‘Would I have to be dead?’: Domestic violence victim questions DA plea deal that gave attacker no jail time

Nicholas Pender given one year of probation as part of November plea deal in misdemeanor assault case

SAN ANTONIO – A San Antonio woman severely beaten by her boyfriend inside his East Side apartment said she has been let down by the criminal justice system after her attacker was given a plea deal that included no jail time.

“I don’t think probation was enough. I wanted him to be in jail because he fractured right here, he fractured right here. I don’t know what it would take for somebody to go to jail. Would I have to be dead? Because my injuries were really bad,” said Bianca Torrez, pointing out the two facial fractures she suffered during the Easter weekend attack.

WARNING: Graphic pictures below

Torrez said an April 9 argument with her then-boyfriend, Nicholas Pender, escalated inside his apartment along Interstate 35.

Pender, according to San Antonio police and court records, grabbed a dog leash resembling a rope and began striking Torrez with it.

The man kicked Torrez after she went to the ground, and according to Torrez, choked her at one point during a beating that she estimates lasted about 30 minutes.

“I was telling him to ‘stop, stop.’ And he was like ‘the more you go the worse it’s going to be.’ So, like, I just gave up and I was just taking it,” said Torrez, who reported the assault to SAPD days later.

Pictures of Torrez’s injuries she shared with KSAT show contusions covering much of her backside, heavy bruising to her arms, swelling on her face and red marks and bruising on her neck.

Torrez, who said she at first hesitated to pursue assault charges against her now ex-boyfriend, eventually agreed to cooperate with police and prosecutors.

Despite the severity of Torrez’s injuries, which included two facial fractures, Pender in May was charged with misdemeanor family assault.

Torrez, who told KSAT she missed three weeks of school and work because of her injuries, stated she repeatedly informed the Bexar County District Attorney’s Office that she wanted Pender to serve jail time for the attack.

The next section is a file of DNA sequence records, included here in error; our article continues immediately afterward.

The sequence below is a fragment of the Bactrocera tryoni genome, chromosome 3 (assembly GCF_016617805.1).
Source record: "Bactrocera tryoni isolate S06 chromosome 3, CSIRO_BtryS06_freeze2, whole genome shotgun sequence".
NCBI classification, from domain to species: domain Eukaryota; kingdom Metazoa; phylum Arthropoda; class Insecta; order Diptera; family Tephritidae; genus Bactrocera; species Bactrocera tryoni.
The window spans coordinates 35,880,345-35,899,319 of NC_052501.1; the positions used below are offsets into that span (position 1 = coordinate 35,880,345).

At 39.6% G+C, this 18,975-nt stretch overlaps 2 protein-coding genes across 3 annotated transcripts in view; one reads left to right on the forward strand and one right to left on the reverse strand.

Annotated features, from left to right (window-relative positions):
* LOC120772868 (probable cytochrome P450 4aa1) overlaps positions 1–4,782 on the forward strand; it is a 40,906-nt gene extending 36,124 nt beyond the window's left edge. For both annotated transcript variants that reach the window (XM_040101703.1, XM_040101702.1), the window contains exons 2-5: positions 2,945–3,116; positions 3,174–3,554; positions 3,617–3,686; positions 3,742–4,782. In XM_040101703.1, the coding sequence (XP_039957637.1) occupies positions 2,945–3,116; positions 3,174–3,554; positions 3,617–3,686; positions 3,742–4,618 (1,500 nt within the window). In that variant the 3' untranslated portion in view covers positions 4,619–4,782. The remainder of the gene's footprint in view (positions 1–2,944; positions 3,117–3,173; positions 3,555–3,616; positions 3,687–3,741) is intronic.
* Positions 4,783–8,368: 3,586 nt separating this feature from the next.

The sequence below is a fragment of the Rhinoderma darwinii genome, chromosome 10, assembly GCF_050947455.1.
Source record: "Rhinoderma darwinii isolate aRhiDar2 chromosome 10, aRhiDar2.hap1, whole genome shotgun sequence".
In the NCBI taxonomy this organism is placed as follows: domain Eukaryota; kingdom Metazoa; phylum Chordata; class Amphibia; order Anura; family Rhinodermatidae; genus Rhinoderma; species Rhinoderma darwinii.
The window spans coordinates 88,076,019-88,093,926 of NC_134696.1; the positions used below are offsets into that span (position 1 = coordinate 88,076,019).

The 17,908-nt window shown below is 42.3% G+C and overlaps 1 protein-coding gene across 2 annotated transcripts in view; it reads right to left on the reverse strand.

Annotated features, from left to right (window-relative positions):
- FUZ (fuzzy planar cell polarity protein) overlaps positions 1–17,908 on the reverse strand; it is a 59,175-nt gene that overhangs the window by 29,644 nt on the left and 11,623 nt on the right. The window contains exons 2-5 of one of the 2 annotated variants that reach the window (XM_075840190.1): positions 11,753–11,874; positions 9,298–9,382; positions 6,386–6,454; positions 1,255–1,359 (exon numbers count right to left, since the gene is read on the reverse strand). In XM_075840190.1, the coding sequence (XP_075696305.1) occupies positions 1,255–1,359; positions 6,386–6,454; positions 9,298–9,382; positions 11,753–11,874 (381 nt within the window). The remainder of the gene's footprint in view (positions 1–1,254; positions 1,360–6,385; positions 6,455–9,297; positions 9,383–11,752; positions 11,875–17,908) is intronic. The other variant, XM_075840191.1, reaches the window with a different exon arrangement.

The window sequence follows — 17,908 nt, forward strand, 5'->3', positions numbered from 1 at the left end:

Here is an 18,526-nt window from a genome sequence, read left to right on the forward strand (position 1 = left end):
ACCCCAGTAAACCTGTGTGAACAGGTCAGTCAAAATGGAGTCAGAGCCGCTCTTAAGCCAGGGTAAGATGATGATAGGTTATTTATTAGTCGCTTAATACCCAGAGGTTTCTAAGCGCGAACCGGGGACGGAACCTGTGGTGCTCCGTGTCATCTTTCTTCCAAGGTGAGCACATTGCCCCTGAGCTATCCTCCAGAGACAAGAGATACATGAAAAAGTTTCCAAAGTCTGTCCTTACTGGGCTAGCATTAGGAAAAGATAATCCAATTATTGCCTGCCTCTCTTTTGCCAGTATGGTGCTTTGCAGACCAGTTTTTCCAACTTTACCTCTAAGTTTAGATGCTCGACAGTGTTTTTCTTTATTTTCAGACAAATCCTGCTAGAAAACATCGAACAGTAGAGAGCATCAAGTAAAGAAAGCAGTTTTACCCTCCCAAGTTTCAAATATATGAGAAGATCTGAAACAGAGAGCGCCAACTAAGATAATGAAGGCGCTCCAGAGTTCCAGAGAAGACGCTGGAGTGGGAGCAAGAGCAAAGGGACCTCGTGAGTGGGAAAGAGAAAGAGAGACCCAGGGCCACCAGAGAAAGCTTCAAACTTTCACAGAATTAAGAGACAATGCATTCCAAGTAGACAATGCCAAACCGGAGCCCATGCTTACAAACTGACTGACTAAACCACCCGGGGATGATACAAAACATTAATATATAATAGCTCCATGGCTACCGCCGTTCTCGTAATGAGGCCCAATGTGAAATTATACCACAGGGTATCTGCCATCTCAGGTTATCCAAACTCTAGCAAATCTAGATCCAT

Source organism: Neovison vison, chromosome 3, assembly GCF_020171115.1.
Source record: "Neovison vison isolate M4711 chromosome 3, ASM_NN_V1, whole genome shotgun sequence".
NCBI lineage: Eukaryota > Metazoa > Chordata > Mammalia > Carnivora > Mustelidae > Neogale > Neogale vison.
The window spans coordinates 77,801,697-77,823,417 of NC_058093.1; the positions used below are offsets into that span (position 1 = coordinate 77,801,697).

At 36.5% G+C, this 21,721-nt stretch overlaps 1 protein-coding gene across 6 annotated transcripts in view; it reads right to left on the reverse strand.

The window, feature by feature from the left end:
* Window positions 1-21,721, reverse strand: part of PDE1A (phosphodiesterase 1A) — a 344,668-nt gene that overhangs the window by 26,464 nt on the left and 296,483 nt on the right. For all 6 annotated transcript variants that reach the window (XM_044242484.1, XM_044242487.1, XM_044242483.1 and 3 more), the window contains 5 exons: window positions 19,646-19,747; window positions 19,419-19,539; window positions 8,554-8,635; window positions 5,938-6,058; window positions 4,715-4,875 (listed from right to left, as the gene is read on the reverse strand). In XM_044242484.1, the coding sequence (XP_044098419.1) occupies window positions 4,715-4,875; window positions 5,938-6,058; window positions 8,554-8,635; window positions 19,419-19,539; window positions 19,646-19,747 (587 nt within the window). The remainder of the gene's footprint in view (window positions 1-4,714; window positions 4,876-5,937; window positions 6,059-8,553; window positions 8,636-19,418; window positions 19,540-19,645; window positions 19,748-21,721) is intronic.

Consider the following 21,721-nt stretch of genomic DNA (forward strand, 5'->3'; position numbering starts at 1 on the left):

Pictures show Bianca Torrez's injuries after she was attacked by her boyfriend in April 2023. (KSAT)

“I told them ‘I want him to go to prison,’” Torrez said.

Pender, a first-time offender, was instead given one year of probation and $1,365 in fines and court costs in exchange for pleading no contest to the misdemeanor offense in November.

“He’s still walking around these streets, living his life,” Torrez said.

Pender is scheduled to remain on probation through mid-November of this year.

Nicholas Pender was arrested weeks after the assault at his East Side apartment. (KSAT)

His attorney declined to comment on the plea deal when reached for comment.

Bexar County District Attorney Joe Gonzales released a lengthy statement on the decision to charge Pender with a misdemeanor instead of a felony.

The charge against defendant Nicholas Pender was filed by the investigating law enforcement agency as a misdemeanor. It was prosecuted as charged because the evidence was sufficient to prove ‘bodily injury,’ which is defined under the relevant statute as ‘physical pain, illness, or any impairment of physical condition.’ For a case to be elevated from a misdemeanor family violence assault to a felony level offense, certain conditions must be met. These include a prior family violence conviction, evidence of strangulation, a second assault within a year, use or exhibition of a deadly weapon, or evidence of ‘serious bodily injury,’ which is defined as a bodily injury that creates ‘a substantial risk of death or that causes death, serious permanent disfigurement, or protracted loss or impairment of the function of any bodily member or organ.’ The case was reviewed by several family violence prosecutors who determined that none of these conditions were present in this case. Therefore, the prosecutors determined that there was insufficient evidence to elevate the case to a felony and that the charges recommended by law enforcement were appropriate. A conviction was obtained and the offender was held accountable within six months of the date of the assault.

Gonzales’ written statement inaccurately stated that Pender’s conviction came within six months of the assault. The Nov. 16 conviction came more than seven months after the April 9 assault.

Find resources for victims of domestic violence here.

Read more reporting on the KSAT Investigates page.

About the Authors

Emmy-award winning reporter Dillon Collier joined KSAT Investigates in September 2016. Dillon's investigative stories air weeknights on the Nightbeat and on the Six O'Clock News. Dillon is a two-time Houston Press Club Journalist of the Year and a Texas Associated Press Broadcasters Reporter of the Year.

Joshua Saunders is an Emmy award-winning photographer/editor who has worked in the San Antonio market for the past 20 years. Joshua works in the Defenders unit, covering crime and corruption throughout the city.

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